Media Research Center’s Dan Gainor: JCPA Benefits Same Media Giants Destroying Local News

The front pages of The New York Times, New York Post, New York Daily News and Baltimore Su
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Dan Gainor, who leads Big Tech and free speech watchdog operations at the Media Research Center, testified before the Senate Judiciary Committee on the Journalism Competition and Preservation Act (JCPA) last week, warning lawmakers that far from benefiting the local news industry, the bill rewards the same national media outlets that are destroying it.

The JCPA, which Breitbart News has covered extensively, would create an antitrust exemption for media companies, protecting widely distrusted media companies from competition by allowing them to form a legal cartel to collectively bargain with Silicon Valley.

If the JCPA passes, big corporate media companies would be able to form a legal cartel that could strike deals with Facebook, Google, Twitter, and other tech giants that would prioritize their content to the detriment of podcasters, YouTubers, Substack authors, and other forms of independent media.

A line in the bill allows members of the state-sanctioned cartel to exclude any company that is not “similarly situated” to them from the benefits of their negotiations with the tech giants, giving the cartel wide leeway to exclude any news organization of their choice.

It also leaves out any journalist who does not have “a dedicated professional editorial staff” that publishes news content on “at least a weekly basis,” excluding independent journalists who run small or one-man operations.

Supporters of the bill, such as lead sponsor Sen. Amy Klobuchar (D-MN), claim it will help rescue the struggling local news industry, a point challenged by Gainor.

In his testimony, Gainor, who worked in local news for over a decade, pointed out that the organizations that stood to benefit the most are the same large national media companies that have contributed to the decline of local news.

“The JCPA allows big media companies to ignore antitrust laws and work together,” said Gainor. “That doesn’t fix the problem of having a big tech advertising cabal. It’s simply adding another cabal to negotiate with it. Allowing a few of the largest and most powerful media companies to act as proxies for others only ensures that big firms secure deals that benefit them.”

“We all want trustworthy, local journalism that helps inform the public as well as hold powerful people accountable,” continued Gainor “Except that’s not how corporate media have handled local journalism in the past. Local outlets were treated as cash cows. Big corporations milked them and slaughtered the remains. This law would only serve to support huge existing corporate media instead of independent media.”

“Corporate media already benefits from better treatment by social media algorithms, than smaller independent outlets. Consolidating their already enormous advantages only makes them even more powerful.”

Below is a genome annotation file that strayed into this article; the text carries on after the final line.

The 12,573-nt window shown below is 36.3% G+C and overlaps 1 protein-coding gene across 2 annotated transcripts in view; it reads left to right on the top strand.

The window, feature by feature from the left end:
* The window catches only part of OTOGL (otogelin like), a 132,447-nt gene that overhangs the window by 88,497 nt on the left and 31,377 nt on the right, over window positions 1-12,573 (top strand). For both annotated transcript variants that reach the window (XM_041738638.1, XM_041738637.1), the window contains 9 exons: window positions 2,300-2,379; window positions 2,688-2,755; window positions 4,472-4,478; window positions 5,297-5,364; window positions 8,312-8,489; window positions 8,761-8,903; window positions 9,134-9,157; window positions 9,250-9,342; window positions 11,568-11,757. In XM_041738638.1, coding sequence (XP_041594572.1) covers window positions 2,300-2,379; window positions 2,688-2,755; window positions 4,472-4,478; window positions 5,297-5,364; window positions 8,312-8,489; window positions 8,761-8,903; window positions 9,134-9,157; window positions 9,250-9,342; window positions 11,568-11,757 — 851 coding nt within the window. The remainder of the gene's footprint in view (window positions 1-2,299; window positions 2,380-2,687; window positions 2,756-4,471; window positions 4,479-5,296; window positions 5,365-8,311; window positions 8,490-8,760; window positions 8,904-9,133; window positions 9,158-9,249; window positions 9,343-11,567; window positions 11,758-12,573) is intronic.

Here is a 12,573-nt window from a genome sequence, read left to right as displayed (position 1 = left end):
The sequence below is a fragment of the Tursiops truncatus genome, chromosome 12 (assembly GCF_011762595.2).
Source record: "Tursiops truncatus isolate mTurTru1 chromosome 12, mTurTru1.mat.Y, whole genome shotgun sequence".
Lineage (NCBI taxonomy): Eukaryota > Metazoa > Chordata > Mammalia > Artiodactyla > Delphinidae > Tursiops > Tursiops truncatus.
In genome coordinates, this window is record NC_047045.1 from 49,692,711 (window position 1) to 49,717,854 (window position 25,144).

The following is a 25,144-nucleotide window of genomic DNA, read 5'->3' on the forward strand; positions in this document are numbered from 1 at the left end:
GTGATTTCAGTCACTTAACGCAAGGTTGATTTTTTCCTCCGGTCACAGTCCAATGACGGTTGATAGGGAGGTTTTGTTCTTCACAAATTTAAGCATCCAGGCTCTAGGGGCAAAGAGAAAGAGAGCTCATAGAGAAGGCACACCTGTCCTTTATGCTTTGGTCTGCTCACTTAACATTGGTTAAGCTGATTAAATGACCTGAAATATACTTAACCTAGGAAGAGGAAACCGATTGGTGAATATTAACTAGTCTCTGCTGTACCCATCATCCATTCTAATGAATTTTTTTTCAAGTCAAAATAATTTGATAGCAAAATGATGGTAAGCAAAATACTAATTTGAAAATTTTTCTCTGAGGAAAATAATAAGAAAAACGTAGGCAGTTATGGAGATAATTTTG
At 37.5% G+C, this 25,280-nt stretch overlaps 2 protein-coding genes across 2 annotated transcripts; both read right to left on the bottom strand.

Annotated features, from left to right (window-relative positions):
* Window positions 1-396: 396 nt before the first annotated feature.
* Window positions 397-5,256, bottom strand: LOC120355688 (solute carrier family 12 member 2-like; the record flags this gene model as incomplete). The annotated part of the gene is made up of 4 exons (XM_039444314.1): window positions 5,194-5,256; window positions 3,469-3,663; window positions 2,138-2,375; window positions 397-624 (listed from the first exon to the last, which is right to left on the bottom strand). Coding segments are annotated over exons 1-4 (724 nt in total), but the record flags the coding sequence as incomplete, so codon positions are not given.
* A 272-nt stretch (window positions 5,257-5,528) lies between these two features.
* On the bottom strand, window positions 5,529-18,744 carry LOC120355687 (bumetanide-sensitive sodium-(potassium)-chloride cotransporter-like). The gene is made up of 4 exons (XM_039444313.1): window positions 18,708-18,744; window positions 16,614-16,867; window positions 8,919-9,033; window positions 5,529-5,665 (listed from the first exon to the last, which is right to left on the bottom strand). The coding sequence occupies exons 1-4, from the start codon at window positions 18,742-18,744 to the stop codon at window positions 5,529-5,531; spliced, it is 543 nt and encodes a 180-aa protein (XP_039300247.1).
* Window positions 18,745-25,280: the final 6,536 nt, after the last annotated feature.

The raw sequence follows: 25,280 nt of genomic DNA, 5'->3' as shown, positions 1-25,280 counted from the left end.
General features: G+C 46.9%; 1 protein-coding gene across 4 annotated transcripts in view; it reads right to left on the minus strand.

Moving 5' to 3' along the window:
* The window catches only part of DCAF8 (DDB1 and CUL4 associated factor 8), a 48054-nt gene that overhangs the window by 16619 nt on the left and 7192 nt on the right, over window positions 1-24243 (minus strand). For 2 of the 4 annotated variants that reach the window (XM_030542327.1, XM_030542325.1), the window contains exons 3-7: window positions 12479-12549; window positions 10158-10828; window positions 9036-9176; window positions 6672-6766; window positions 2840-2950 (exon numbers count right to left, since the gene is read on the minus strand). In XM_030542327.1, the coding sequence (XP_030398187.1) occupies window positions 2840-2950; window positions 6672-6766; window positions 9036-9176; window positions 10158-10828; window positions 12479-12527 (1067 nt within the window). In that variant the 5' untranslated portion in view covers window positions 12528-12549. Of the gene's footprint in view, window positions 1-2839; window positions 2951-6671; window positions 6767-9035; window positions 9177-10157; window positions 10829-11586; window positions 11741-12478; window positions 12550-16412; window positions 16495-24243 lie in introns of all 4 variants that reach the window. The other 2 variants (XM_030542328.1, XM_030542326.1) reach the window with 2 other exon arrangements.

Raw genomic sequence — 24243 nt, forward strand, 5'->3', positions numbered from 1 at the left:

Gainor also pointed out that the big national media companies that would benefit from the JCPA are wealthy enough to not need the help, and also have a habit of acquiring and then destroying the local newspapers that JCPA defenders claim the bill will protect.

“Corporate news organizations don’t need our help,” said Gainor. “The New York Times just spent $550 million in cash purchasing The Athletic, which according to journalist Aron Pilhofer, covers 270 plus sports teams in more than 47 local markets. The Times has placed itself in direct competition with every local news site for the same pool of subscribers.  The Times already has more than 8 million paid subscribers. The Times even just bought the popular game Wordle for a price in the low seven figures. So why are we helping them?”

“The Washington area used to have a thriving chain of community weeklies. The Gazette was founded in 1959 and grew to a 550,000 circulation in suburban Maryland. They were closed down by their owners, The Washington Post, in 2015. In 2021, the Post achieved record breaking digital advertising. It’s also owned by Big Tech billionaire Jeff Bezos. He purchased the company in 2013, two years before it killed the chain of weeklies. So why are we helping them?”

Gainor also pointed out that government assistance for the news media creates a dangerously close relationship between politicians and the press, one that could make political news coverage less independent.

“There is a concerted effort to get the government involved in the practice of funding journalists and journalism,” said Gainor. “It is unrealistic to expect journalists funded or supported by politicians to turn around and report aggressively on those same politicians. We cannot expect journalists to hold powerful people accountable when they are accountable to those powerful people for their paychecks.”

“And all this happens when Americans’ trust in media is near an epic low. According to Gallup, Americans’ trust in media to report the news fully, accurately, and fairly has fallen to just 36 percent. For Republicans, that number stands at 11 percent. Why then are we bailing out corporate media, when ordinary Americans would rather find new sources of information?”

Allum Bokhari is the senior technology correspondent at Breitbart News. He is the author of #DELETED: Big Tech’s Battle to Erase the Trump Movement and Steal The Election.


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